- [PDF] “Cape plc: South African Mineworkers' Quest for Justice”, Richard Meeran [counsel for plaintiffs], International Journal of Occupational Environmental Health, Jul/Sep 2003

- Action for Southern Africa: “Cape Caves in on South African Asbestos Case”, 13 Mar 2003

 

- Cape PLC: Cape Annual Report 2003 [scroll to page 47, item 26(ii) for discussion of 2003 settlement]

 

- Leigh Day & Co. (plaintiffs’ counsel): South African Asbestos Victims Finally Get Their Money, 30 Jun 2003

- Thompsons Solicitors (counsel for claimants suing Gencor): Landmark Settlement Brings Justice for Thousands of SA Former Asbestos Miners, 13 Mar 2003

 

- UK House of Lords: Judgments - Schalk Willem Burger Lubbe (Suing as Administrator of the Estate of Rachel Jacoba Lubbe) and 4 Others and Cape Plc. and Related Appeals, 20 July 2000 [House of Lords decision]

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Article
14 March 2003

Asbestos deal won't bring back the dead [South Africa]

Author: South African Press Association, in Mail & Guardian [South Africa]

Various organisations said on Thursday nothing would reverse the loss of life and damage suffered by victims of asbestos-related diseases but they welcomed the settlement agreements with Cape plc and Gencor with a mixture of anger and relief.

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Article
14 March 2003

Black workers to receive £45m asbestos settlement [South Africa]

Author: David Black, Guardian [UK]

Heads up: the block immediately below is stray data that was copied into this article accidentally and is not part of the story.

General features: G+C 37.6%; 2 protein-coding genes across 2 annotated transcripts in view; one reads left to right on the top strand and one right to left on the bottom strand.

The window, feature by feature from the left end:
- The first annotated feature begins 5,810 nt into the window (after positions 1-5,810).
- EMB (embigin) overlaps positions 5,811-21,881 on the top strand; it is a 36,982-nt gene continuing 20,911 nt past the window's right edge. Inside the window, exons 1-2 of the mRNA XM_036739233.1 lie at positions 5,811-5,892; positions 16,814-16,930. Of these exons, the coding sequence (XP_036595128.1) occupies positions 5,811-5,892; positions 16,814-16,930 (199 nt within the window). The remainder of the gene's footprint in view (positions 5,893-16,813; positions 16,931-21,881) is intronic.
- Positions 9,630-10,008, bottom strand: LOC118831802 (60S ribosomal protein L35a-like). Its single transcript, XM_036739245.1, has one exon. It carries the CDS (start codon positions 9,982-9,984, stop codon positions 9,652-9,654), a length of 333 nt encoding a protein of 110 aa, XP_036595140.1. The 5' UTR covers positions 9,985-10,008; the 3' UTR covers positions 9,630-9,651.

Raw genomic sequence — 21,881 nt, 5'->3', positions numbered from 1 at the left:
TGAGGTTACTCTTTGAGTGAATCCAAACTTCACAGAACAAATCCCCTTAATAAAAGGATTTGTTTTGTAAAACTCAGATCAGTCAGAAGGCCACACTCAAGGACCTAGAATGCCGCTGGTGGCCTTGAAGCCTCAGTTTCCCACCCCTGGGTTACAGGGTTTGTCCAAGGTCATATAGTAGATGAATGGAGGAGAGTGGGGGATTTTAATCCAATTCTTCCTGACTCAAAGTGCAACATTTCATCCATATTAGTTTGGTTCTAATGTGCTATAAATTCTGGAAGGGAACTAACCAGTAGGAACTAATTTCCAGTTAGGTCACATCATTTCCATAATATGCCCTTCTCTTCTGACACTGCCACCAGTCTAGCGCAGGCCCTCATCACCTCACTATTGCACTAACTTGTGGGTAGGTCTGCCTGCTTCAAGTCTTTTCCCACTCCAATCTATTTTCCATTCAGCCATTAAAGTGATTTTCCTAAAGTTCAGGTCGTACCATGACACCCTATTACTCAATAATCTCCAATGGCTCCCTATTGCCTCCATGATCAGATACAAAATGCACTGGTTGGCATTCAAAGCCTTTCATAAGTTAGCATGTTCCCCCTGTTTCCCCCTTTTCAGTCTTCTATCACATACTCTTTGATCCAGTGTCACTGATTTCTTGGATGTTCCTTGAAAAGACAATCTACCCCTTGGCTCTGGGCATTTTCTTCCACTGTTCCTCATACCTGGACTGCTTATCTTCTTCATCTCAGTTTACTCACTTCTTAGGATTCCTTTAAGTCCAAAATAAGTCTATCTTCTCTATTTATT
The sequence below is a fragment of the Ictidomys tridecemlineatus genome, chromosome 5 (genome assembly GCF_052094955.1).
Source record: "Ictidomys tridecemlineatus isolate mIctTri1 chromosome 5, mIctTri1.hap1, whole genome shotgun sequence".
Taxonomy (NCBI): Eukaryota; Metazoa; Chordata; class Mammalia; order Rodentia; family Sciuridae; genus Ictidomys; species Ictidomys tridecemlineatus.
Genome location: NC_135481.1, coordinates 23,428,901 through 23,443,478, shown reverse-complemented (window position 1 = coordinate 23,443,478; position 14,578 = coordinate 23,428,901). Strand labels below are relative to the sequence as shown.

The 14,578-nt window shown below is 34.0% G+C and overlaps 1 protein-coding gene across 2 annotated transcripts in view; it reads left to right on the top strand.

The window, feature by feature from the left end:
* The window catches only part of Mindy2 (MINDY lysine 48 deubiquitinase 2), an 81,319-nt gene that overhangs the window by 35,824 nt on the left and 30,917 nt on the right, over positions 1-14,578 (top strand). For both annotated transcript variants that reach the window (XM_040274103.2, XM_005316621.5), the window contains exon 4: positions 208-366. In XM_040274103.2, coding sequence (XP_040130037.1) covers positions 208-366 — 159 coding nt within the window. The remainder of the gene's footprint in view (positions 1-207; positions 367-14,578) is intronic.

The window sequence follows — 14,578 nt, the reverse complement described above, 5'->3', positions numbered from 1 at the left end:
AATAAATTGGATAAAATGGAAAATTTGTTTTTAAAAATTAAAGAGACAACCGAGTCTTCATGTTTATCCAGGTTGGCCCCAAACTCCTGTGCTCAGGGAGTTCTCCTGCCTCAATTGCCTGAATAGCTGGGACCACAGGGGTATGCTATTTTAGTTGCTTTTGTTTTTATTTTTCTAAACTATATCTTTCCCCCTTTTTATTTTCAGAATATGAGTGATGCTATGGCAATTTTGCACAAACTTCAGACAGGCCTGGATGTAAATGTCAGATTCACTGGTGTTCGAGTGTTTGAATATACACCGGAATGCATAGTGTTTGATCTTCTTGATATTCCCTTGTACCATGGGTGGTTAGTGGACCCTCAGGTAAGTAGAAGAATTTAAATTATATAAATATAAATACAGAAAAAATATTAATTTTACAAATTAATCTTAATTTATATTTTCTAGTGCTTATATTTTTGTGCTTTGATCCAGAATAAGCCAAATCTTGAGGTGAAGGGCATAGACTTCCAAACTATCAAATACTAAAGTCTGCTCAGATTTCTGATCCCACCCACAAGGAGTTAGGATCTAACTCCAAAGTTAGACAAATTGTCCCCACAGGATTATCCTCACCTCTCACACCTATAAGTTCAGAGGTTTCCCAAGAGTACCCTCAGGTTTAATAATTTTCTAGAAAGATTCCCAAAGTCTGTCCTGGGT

Thousands of black South African workers suffering from asbestos-related diseases yesterday secured multi-million pound compensation deals from two leading mining companies, after six years of legal wrangling in London and Johannesburg. British company Cape has agreed to pay £7.5m in compensation to 7,500 workers, and Gencor, a South African company which took over many Cape operations in 1979, has agreed to set up a trust fund for its workers, worth 448 million rand (£37.5m). Gencor will pay an additional £3.21m to the Cape claimants, who were also exposed to Gencor's operations.

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Article
14 March 2003

Gold Mines Could Face Gencor-Type Lawsuits [South Africa]

Author: Business Day [South Africa]

[to find article, scroll half-way down the page] Spoor said far more workers had silicosis than asbestosis [refers to AngloGold]

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Article
14 March 2003

Less money for mining victims

Author: Justin Arenstein, Mail & Guardian [South Africa]

Cape plc’s South African asbestos victims will get only one-third of the £21-million originally promised them by the British-based multinational.

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Article
30 June 2003

Cape plc finally pays out

Author: Business Day [South Africa]

A long-running battle for compensation by the British company Cape to South African miners with asbestos-related diseases was settled yesterday for 7.5 million pounds. The settlement includes provision for a further 3.1 million pounds by the South African company Gencor, making a total payout to the workers of around 10.6 million pounds. The compensation deal was clinched in March, but formally approved yesterday